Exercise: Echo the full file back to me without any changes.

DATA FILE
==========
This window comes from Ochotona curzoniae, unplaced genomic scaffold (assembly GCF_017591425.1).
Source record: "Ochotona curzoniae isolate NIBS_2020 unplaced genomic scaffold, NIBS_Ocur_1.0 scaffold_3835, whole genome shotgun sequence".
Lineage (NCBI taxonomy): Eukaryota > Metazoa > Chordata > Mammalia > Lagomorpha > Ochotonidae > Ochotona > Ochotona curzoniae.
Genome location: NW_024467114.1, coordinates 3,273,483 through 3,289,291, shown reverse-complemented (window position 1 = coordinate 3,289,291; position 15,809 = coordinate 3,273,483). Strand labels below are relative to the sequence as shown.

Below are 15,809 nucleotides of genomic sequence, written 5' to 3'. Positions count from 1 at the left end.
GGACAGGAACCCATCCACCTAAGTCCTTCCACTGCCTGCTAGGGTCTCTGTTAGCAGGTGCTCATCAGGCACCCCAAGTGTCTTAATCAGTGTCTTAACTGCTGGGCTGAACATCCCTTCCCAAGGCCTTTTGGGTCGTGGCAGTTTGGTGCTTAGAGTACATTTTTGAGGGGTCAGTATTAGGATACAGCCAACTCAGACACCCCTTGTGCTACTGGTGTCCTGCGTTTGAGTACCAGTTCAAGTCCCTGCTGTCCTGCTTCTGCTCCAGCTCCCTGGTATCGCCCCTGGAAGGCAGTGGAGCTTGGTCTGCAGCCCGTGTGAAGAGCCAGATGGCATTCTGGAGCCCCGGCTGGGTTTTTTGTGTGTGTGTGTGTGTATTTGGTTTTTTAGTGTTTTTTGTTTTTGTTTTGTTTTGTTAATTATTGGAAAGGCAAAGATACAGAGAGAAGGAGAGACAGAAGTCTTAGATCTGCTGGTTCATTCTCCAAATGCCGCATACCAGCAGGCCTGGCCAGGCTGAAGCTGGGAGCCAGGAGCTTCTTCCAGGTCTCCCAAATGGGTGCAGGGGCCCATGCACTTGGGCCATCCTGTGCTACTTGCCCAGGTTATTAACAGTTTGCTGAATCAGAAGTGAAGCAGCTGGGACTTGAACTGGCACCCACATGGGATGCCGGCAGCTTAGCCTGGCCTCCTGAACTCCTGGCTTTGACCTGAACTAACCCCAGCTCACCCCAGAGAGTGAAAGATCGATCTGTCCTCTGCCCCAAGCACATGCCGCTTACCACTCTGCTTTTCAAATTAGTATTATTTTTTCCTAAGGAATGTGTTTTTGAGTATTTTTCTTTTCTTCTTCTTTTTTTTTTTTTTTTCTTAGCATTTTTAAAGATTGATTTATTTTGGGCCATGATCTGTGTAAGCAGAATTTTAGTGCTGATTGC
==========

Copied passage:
This window comes from Ochotona curzoniae, unplaced genomic scaffold (assembly GCF_017591425.1).
Source record: "Ochotona curzoniae isolate NIBS_2020 unplaced genomic scaffold, NIBS_Ocur_1.0 scaffold_3835, whole genome shotgun sequence".
Lineage (NCBI taxonomy): Eukaryota > Metazoa > Chordata > Mammalia > Lagomorpha > Ochotonidae > Ochotona > Ochotona curzoniae.
Genome location: NW_024467114.1, coordinates 3,273,483 through 3,289,291, shown reverse-complemented (window position 1 = coordinate 3,289,291; position 15,809 = coordinate 3,273,483). Strand labels below are relative to the sequence as shown.

Below are 15,809 nucleotides of genomic sequence, written 5' to 3'. Positions count from 1 at the left end.
GGACAGGAACCCATCCACCTAAGTCCTTCCACTGCCTGCTAGGGTCTCTGTTAGCAGGTGCTCATCAGGCACCCCAAGTGTCTTAATCAGTGTCTTAACTGCTGGGCTGAACATCCCTTCCCAAGGCCTTTTGGGTCGTGGCAGTTTGGTGCTTAGAGTACATTTTTGAGGGGTCAGTATTAGGATACAGCCAACTCAGACACCCCTTGTGCTACTGGTGTCCTGCGTTTGAGTACCAGTTCAAGTCCCTGCTGTCCTGCTTCTGCTCCAGCTCCCTGGTATCGCCCCTGGAAGGCAGTGGAGCTTGGTCTGCAGCCCGTGTGAAGAGCCAGATGGCATTCTGGAGCCCCGGCTGGGTTTTTTGTGTGTGTGTGTGTGTATTTGGTTTTTTAGTGTTTTTTGTTTTTGTTTTGTTTTGTTAATTATTGGAAAGGCAAAGATACAGAGAGAAGGAGAGACAGAAGTCTTAGATCTGCTGGTTCATTCTCCAAATGCCGCATACCAGCAGGCCTGGCCAGGCTGAAGCTGGGAGCCAGGAGCTTCTTCCAGGTCTCCCAAATGGGTGCAGGGGCCCATGCACTTGGGCCATCCTGTGCTACTTGCCCAGGTTATTAACAGTTTGCTGAATCAGAAGTGAAGCAGCTGGGACTTGAACTGGCACCCACATGGGATGCCGGCAGCTTAGCCTGGCCTCCTGAACTCCTGGCTTTGACCTGAACTAACCCCAGCTCACCCCAGAGAGTGAAAGATCGATCTGTCCTCTGCCCCAAGCACATGCCGCTTACCACTCTGCTTTTCAAATTAGTATTATTTTTTCCTAAGGAATGTGTTTTTGAGTATTTTTCTTTTCTTCTTCTTTTTTTTTTTTTTTTCTTAGCATTTTTAAAGATTGATTTATTTTGGGCCATGATCTGTGTAAGCAGAATTTTAGTGCTGATTGC